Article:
Drug-induced anti-Ro positive subacute cutaneous lupus in a man treated with olmesartan
Published Web Locationhttps://doi.org/10.5070/D32512046719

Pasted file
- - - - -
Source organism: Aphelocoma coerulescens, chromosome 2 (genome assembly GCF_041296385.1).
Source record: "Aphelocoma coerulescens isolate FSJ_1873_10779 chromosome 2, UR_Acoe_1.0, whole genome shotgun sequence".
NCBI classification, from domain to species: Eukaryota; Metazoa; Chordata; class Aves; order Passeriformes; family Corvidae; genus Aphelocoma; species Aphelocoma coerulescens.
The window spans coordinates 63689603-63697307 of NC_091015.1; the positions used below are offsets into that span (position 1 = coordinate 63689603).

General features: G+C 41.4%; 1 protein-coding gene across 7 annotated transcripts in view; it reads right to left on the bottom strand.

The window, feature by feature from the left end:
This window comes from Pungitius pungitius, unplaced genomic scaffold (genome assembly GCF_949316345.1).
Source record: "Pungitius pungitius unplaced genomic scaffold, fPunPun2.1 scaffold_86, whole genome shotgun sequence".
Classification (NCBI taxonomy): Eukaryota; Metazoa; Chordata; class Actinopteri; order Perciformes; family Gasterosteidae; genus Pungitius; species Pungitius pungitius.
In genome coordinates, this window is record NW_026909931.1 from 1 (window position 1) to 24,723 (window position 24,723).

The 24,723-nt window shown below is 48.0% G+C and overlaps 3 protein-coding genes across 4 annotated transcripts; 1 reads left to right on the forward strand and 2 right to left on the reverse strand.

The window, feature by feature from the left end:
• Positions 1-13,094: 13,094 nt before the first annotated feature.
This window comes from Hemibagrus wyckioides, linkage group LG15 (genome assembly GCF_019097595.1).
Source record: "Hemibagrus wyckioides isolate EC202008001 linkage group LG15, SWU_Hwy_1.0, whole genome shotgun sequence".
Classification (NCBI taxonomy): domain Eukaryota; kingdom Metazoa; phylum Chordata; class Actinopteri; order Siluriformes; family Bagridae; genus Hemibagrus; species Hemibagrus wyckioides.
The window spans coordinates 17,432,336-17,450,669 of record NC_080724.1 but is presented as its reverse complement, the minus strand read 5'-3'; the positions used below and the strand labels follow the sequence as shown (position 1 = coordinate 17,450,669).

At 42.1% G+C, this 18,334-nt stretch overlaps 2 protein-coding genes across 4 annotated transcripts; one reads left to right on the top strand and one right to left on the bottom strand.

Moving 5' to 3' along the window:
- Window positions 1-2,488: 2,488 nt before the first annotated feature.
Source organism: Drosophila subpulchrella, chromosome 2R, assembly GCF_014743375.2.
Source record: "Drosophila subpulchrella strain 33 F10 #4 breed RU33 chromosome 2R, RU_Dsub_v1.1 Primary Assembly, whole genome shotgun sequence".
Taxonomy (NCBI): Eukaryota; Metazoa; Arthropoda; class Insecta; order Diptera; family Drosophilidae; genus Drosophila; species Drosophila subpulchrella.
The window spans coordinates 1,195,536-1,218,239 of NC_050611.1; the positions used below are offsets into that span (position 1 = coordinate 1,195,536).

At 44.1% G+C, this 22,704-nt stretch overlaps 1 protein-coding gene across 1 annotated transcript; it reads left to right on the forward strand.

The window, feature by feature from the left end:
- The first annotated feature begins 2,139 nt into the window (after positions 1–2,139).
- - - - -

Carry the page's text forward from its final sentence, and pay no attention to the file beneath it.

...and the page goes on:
A 66-year-old man presented to the outpatient dermatology clinic with a chief complaint of a pruritic rash on his upper trunk and proximal upper extremities, which had been present for three weeks. Upon examination, he was found to have an erythematous, annular, and polycyclic eruption on the chest, upper back, and proximal extremities. A clinical diagnosis of subacute cutaneous lupus erythematosus (SCLE) was made. The patient was found to have a positive anti-nuclear antibody (ANA) in a speckled pattern and a positive anti-Ro antibody. A biopsy revealed an interface and lichenoid dermatitis with dermal mucin deposition, consistent with subacute cutaneous lupus erythematosus. The patient reported that he had recently been diagnosed with hypertension and began treatment with olmesartan, a potassium-sparing diuretic that blocks the angiotensin II receptor, commonly used as an antihypertensive or in patients with heart failure. Cutaneous reactions to olmesartan are rare and reported in <1% of patients in post-marketing surveillance. The patient discontinued use of olmesartan and the rash completely resolved within three weeks. To date, there are no other reported cases of drug induced SCLE in patients taking olmesartan to our knowledge.